YAM President questions future of America
By Chinta Strausberg
To commemorate the 46th death anniversary of Dr. Martin Luther King, Jr., Mack Julion, president of Saint Sabinaâ€™s Youth Adult Ministry (YAM) Friday showed a film of the life and legacy of the fallen leader ending with questions about the status of the civil rights movement and the lack of interest by the youth.
Illinois State Senator Jacqueline Collins (D-16th) was among those who watched the film shown in the McMahon Hall at Saint Sabina. She explained that back in the 1960â€™s many of the parents were domestics who feared losing their jobs if they participated in the Civil Rights movement.
â€œSo, if it were not for the youth who filled up the jails facing water hoses and the dogs, we would not be sitting here today witnessing Barack Obama as the first African American president,â€ Collins said.
â€œAs to how we reconnect with our youth and still the importance of their engagement in the processâ€¦there is so much apathy out there,â€ she said. Collins said unemployment among black males is 89 percent and between the ages of 19 and 24. â€œEducation,â€ she said is key.
Born in McComb, Mississippi, Senator Collins said she remembers the white and colored signs on the water fountains. â€œIâ€™ve had the exposure to racism that shapes our experiences. Many of our youth,â€ she said have not seen the vestiges of racism.
Julion said there has been a moral breakdown in todayâ€™s generation for they were never taught to love themselves including their moral values. â€œSomewhere along the line, moral droppedâ€ he said has been replaced by â€œhate spewing out into the streets, crime, violence and the type of music and videoâ€ that demoralizes women and blacks.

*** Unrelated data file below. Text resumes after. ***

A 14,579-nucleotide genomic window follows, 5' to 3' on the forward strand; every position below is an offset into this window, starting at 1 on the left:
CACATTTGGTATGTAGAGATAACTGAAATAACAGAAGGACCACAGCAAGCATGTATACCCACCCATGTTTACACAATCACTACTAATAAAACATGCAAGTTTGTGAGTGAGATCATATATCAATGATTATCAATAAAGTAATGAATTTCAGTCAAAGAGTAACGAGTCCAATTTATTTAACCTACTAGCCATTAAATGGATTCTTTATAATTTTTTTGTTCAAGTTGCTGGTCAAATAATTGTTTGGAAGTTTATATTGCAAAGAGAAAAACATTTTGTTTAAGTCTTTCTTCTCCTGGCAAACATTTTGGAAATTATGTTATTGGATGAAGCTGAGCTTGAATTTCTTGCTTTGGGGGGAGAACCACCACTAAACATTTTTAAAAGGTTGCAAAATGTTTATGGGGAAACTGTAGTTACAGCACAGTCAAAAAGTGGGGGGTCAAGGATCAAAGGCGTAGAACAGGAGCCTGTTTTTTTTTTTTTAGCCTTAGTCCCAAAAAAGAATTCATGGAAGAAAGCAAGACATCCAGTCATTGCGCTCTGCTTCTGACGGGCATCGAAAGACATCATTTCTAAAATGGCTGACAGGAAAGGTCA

Asked if the reason for so much apathy among young and older people can be attributed to the killing of the Kennedy brothers and Dr. King, Julion said, â€œAmerica was founded on violence, founded on bloodshedâ€ pointing to the murders of the Kennedyâ€™s, King, Malcolm X, Medgar Evers, Trayvon Martin, Julion said, â€œThis is what Americaâ€™s principles are.
â€œIt is very hard to trust a system that has that history and not just bloodshed on American soil but abroadâ€¦,â€ Julion said. Saying he cannot speak for his generation and Julion is around 28, he said younger people â€œdonâ€™t trust America at all.
â€œThe 2008 election may have been the last timeâ€ they were able to trust, he said explaining with the election of Obama â€œthey thought he was it but they didnâ€™t see the trickle down effect. Violence is stillâ€ going on and poverty prevails. â€œI am not sure that trust of Americaâ€™s systemâ€ will ever be restored.
Father Michael Pfleger said, â€œAny fight for justice be it the Vietnam War, the Civil Rights movementâ€¦a conviction and righteousness and courageâ€ are key today in seeking fairness.
Having just left a press conference at 116th and Halsted given by Pam Bosley, the mother of 18-year-old Terrell Bosley who was killed outside of is church eight-years ago â€œalmost at the same exact time Dr. King was killed 46-years ago, Father Pfleger said, â€œThis continuance of violence is no better than it was in 1968.â€
â€œIf we are going to change things we have to stop accepting less than. I think we believe things were better than they wereâ€¦. People are still dying,â€ said Pfleger pointing to last weekâ€™s statistics that showed 33 people were shot and 5 killed in 6 days.
â€œYou walk down some of our streetsâ€ like Marshfieldâ€¦You walk down some blocks and it looks like a third world country. Some people go through garbage cans outside of my window. Things are not good. Things are horrible. People are dying. People are drugged up, sexed up to try to escape the realities of life right now, this weekend.
â€œWe have to stop accepting conditions that are evil and unjust and get mad about it,â€ said Pfleger. â€œWeâ€™ve lost our fightâ€¦our courage. We need to use our faith to fight with and to stop accepting less than what God promised us to beâ€¦.â€
Saying Dr. King had convictions, Pfleger said that is why he spoke against the Vietnam War and why he went back to Birmingham when his friends told him not to. King, he said, â€œsat in a basement just like this in 1955 with less people who are here right nowâ€¦when his family and his dad told him not to do that.â€ King, he said, had convictions and principles, which â€œkept him and drove him.â€
â€œWe got to get back to individuals driven by principles and not by greed, success or popularity,â€ said Pfleger. â€œI think we got to get angryâ€¦and get principles for what is right. Is it possible to follow Jesus and be silentâ€¦â€?
Overall, the group felt this generation has a lot of work to do if Dr. Kingâ€™s dream of equality, fairness and social justice will prevail.